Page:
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Adult Nutrition and Growth

  • Salam Abdus

    (Social and Scientific Systems)

  • Peter Rangazas

    (IUPUI)

We provide microeconomic foundations for the commonly assumed subsistence constraint on consumption and demonstrate that the theory is consistent with several important features of development. In principle, subsistence is consistent with different combinations of food consumption, energy expenditure, body weight, and health. In practice, caloric intake has remained remarkably constant over the course of development, giving the appearance of a minimal subsistence constraint in consumption alone. We argue that the trendless nature of caloric intake results from a positive income effect on food consumption being offset by a reduction in the need for food as the energy requirements of work decrease with development. The theory helps explain the observed patterns in body mass, fertility, and economic growth rates for more than two centuries. (Copyright: Elsevier)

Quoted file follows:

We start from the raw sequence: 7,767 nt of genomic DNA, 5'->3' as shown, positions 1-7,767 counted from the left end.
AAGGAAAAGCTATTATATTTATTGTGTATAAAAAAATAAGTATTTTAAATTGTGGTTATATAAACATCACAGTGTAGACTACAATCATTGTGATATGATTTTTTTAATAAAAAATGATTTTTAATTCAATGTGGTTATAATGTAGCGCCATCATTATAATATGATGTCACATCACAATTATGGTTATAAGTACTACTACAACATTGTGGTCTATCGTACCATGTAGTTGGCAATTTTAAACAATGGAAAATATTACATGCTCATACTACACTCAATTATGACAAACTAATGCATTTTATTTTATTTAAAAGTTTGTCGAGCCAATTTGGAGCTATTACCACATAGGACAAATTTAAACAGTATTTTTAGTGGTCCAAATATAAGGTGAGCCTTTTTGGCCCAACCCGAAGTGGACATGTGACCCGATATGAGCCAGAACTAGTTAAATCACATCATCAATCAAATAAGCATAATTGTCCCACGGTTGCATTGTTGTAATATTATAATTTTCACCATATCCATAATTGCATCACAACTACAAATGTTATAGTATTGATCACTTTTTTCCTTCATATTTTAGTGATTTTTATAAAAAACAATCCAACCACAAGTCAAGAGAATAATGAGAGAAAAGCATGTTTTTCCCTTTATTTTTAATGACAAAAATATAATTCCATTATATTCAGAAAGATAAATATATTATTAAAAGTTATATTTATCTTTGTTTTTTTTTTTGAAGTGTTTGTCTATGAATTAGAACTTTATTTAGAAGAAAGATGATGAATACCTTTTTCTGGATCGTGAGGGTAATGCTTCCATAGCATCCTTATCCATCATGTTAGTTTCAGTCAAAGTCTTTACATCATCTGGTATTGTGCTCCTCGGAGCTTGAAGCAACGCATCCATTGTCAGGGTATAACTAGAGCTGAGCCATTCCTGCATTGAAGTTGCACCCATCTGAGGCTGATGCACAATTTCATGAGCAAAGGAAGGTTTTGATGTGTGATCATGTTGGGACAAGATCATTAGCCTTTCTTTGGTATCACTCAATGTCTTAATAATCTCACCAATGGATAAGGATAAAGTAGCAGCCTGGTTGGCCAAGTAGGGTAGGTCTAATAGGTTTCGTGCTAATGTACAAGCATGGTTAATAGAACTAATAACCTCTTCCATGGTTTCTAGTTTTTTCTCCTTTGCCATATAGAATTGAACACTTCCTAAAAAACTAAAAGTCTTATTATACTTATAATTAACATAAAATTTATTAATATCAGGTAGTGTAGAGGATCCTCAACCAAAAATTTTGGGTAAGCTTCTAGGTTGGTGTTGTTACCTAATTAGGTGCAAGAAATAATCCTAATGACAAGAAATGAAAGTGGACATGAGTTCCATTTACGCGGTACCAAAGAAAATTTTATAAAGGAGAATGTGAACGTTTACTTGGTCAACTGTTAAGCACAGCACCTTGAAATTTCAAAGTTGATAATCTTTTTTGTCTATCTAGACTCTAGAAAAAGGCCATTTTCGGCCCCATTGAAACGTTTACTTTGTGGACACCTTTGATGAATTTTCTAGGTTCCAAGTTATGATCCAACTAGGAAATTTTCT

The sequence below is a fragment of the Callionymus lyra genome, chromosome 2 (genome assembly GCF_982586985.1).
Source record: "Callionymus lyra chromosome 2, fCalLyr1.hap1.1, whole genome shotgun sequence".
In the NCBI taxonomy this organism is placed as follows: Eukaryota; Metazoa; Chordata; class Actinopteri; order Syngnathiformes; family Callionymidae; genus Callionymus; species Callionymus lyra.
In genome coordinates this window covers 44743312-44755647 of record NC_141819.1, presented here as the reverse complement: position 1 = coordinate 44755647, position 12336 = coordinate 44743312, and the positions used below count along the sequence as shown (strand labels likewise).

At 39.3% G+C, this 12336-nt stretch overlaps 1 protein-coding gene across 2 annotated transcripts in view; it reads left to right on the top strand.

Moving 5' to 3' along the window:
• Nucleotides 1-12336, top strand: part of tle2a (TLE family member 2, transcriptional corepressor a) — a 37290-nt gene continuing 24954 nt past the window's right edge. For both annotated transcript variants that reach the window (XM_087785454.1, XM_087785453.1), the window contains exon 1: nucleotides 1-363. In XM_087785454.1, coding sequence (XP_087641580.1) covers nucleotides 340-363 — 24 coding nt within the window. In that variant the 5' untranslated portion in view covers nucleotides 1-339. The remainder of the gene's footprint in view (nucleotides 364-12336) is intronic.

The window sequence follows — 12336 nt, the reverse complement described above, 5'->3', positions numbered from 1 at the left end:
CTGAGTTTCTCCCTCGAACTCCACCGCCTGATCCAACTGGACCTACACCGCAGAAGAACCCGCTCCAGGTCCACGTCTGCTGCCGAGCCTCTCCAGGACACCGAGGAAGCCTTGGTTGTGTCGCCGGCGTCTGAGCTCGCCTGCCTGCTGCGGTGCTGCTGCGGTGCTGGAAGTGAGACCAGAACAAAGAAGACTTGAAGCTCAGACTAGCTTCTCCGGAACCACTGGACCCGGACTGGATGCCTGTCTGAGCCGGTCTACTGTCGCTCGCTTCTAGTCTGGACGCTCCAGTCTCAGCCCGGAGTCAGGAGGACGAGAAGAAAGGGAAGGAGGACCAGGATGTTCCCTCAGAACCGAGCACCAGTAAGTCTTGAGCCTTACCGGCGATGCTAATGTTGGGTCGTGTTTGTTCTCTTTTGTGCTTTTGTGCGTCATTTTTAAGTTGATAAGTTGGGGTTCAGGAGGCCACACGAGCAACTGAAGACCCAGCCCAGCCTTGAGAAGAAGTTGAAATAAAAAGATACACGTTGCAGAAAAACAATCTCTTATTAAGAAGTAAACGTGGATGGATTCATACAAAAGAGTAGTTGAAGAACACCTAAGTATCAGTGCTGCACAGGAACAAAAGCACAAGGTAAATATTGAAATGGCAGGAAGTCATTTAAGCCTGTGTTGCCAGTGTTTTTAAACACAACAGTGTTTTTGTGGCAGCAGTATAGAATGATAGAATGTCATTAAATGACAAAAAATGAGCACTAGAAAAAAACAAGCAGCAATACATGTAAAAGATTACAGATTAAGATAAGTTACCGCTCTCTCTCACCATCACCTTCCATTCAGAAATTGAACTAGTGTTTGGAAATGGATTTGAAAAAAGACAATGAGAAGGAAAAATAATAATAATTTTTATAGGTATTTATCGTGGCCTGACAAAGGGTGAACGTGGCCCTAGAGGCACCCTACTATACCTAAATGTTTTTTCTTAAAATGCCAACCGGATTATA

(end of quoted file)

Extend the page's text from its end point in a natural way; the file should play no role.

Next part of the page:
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File URL: http://dx.doi.org/10.1016/j.red.2010.03.003
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Article provided by Elsevier for the Society for Economic Dynamics in its journal Review of Economic Dynamics.

Volume (Year): 14 (2011)
Issue (Month): 4 (October)
Pages: 636-649

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Handle: RePEc:red:issued:09-116
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